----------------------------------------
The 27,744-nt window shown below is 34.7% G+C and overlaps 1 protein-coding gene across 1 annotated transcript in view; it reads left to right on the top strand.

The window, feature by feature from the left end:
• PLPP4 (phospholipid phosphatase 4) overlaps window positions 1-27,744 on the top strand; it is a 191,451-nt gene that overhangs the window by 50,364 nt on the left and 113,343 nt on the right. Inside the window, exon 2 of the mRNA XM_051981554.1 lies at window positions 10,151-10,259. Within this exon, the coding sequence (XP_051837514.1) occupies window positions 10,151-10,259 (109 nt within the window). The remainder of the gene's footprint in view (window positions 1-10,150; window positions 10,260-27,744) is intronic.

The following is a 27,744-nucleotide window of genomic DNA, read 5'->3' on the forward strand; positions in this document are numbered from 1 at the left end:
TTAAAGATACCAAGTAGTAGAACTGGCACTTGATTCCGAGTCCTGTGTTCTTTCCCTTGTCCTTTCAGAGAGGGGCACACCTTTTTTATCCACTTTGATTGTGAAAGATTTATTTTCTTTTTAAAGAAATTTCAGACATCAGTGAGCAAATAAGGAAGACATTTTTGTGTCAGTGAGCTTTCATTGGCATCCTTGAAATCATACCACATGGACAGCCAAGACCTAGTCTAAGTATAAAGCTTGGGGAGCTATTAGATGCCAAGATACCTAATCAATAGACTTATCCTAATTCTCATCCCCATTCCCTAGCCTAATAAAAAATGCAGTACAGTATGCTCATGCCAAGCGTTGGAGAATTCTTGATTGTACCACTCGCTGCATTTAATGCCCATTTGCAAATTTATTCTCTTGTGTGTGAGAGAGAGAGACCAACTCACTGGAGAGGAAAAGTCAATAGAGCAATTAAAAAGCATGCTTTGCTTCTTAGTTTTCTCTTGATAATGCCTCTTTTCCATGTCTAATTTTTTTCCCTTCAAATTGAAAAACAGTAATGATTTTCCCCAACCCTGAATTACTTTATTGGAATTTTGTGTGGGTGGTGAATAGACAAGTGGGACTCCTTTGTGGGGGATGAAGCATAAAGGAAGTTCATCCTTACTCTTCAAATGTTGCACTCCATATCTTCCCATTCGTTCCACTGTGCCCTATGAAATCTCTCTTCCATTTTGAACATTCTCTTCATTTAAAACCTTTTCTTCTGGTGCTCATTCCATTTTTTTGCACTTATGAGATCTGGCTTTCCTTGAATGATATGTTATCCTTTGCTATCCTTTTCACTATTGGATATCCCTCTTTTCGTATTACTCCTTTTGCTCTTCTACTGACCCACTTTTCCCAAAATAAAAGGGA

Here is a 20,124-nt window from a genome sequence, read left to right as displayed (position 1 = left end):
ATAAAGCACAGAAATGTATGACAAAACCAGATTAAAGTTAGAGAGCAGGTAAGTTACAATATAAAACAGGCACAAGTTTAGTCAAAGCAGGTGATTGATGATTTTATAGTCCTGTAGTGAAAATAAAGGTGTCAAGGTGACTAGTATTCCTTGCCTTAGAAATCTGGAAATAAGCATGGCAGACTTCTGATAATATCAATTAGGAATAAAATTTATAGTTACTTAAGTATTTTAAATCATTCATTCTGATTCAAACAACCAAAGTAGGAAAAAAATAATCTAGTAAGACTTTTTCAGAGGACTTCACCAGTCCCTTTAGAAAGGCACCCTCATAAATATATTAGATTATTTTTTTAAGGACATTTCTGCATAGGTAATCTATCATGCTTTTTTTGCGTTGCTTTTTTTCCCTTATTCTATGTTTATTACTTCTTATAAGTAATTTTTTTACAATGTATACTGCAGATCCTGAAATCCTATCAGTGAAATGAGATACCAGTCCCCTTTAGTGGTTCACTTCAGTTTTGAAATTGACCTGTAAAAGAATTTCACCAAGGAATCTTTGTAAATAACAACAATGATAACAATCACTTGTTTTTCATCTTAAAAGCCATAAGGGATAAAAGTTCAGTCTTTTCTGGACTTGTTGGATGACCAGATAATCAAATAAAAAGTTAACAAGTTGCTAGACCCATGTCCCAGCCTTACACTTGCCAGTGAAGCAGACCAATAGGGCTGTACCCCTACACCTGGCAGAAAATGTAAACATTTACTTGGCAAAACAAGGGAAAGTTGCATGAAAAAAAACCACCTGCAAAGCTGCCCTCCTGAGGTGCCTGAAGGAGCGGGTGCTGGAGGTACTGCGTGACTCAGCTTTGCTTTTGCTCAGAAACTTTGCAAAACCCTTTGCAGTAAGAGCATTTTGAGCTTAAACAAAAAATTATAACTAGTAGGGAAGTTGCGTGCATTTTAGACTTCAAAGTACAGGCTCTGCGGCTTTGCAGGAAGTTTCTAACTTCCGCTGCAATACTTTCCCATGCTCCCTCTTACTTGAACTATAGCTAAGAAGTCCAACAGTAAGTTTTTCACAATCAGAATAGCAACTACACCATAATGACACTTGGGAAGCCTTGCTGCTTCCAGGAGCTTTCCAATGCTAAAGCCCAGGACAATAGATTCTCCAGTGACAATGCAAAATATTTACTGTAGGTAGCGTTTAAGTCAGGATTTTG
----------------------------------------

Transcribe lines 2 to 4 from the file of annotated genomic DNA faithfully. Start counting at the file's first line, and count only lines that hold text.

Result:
The window, feature by feature from the left end:
• PLPP4 (phospholipid phosphatase 4) overlaps window positions 1-27,744 on the top strand; it is a 191,451-nt gene that overhangs the window by 50,364 nt on the left and 113,343 nt on the right. Inside the window, exon 2 of the mRNA XM_051981554.1 lies at window positions 10,151-10,259. Within this exon, the coding sequence (XP_051837514.1) occupies window positions 10,151-10,259 (109 nt within the window). The remainder of the gene's footprint in view (window positions 1-10,150; window positions 10,260-27,744) is intronic.

The following is a 27,744-nucleotide window of genomic DNA, read 5'->3' on the forward strand; positions in this document are numbered from 1 at the left end: